Despite its ludicrous turns, the movie benefits from the far-fetched events for its sheer willingness to go there, not unlike Smith's goofy, self-deprecating public persona.
An utterly bizarre, weirdly compelling story of manimal love that stakes out its own brazen path somewhere between “The Fly” and “The Texas Chainsaw Massacre.”
At it’s best, Tusk is outlandishly unforgettable.
The Hollywood Reporter
The picture is deeply weird, with an entrancement factor almost entirely dependent on the performance of Michael Parks.
There is a glee to the filmmaking that is matched by a greater sense of control than I've seen from Smith before, and while I think the film is wildly uneven at times, I think that's also the point.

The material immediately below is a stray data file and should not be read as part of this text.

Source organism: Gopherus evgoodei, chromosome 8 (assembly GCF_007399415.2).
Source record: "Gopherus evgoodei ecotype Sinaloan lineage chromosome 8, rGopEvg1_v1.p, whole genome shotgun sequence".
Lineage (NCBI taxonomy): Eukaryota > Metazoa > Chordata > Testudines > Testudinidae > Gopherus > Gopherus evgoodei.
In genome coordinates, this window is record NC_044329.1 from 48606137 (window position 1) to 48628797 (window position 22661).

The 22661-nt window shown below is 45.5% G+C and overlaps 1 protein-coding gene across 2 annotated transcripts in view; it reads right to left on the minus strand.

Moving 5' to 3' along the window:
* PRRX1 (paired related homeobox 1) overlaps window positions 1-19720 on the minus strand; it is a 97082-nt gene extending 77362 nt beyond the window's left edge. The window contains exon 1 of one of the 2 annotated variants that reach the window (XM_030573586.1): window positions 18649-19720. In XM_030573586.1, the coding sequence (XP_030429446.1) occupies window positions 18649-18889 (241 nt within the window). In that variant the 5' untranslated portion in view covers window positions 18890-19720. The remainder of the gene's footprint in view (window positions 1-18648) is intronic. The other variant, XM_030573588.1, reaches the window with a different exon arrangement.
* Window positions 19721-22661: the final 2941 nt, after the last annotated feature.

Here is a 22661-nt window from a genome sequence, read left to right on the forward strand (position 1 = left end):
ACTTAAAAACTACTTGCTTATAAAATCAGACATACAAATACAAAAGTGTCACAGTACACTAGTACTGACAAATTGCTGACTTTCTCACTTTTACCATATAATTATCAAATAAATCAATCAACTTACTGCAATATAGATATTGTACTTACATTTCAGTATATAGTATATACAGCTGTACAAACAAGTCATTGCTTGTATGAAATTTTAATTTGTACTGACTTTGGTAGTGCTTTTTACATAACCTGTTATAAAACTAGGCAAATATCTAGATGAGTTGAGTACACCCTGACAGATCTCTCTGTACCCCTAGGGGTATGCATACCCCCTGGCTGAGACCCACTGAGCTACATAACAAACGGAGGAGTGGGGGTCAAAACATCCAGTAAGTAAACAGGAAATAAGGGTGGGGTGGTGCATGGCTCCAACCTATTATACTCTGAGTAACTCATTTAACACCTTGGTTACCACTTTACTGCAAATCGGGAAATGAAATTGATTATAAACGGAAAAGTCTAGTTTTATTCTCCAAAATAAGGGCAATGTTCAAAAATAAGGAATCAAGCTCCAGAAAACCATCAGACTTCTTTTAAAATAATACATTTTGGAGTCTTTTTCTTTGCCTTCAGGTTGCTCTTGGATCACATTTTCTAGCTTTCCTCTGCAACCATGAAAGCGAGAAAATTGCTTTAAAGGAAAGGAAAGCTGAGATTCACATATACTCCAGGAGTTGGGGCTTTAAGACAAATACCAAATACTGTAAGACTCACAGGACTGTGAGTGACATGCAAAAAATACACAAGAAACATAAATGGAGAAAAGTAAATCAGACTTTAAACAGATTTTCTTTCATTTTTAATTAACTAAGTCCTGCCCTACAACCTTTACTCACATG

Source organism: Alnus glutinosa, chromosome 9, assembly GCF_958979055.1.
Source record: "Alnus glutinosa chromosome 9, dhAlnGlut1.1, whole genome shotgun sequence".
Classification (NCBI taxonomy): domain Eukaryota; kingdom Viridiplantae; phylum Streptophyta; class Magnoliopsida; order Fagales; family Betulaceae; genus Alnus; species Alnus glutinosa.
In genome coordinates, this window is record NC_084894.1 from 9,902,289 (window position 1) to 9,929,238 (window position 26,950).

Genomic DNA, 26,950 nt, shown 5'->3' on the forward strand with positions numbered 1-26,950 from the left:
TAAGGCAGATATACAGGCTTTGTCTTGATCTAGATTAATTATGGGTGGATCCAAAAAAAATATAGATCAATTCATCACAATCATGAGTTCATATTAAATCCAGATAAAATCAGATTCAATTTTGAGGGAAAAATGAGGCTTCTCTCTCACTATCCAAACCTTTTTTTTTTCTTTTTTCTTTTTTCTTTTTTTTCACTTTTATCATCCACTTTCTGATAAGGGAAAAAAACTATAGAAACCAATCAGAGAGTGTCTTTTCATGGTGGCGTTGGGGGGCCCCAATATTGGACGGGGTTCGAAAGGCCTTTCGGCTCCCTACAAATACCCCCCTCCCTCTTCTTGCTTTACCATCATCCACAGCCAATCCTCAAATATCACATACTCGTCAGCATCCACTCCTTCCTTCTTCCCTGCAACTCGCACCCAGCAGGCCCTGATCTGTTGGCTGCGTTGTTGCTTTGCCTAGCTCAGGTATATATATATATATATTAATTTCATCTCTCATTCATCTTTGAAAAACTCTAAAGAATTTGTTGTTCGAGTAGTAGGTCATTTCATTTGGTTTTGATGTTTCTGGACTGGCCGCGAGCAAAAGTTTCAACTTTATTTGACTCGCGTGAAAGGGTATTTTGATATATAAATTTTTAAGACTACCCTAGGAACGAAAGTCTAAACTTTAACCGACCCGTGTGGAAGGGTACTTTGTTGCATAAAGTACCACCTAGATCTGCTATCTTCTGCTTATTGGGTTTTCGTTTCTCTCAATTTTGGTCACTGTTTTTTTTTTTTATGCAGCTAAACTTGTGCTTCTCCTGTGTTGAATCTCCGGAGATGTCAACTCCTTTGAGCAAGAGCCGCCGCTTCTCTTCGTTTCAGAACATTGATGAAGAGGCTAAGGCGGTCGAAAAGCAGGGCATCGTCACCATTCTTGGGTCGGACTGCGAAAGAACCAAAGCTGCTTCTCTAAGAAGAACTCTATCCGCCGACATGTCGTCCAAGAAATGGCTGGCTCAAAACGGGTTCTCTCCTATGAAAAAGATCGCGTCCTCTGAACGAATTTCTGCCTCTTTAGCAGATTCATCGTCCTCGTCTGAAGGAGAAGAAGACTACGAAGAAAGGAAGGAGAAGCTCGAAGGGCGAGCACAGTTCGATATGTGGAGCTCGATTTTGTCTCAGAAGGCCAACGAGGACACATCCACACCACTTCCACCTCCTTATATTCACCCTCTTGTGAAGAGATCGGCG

The sheer insanity of the premise alone is enough to make Tusk a surreal hoot.
It suggests the worst possible gene splice of a barbed Terrance and Phillip South Park appearance, Fargo's blithe condescension, and the smuggest of Quentin Tarantino pastiches.
McClatchy-Tribune News Service
In this not-even-faintly scary, rarely funny horror comedy, Smith is still sucking down big gulps of empty calories and hoping we’ll laugh at his belch.
New York Post
There’s a fine horror film inside Tusk, but it’s only 20 minutes long. The rest is just blubber.
It's not even that the film shifts wildly in tone as much as the fact that none of those tones work at all: the horror parts aren't scary and, surprisingly for Smith, the comedy bits aren't funny.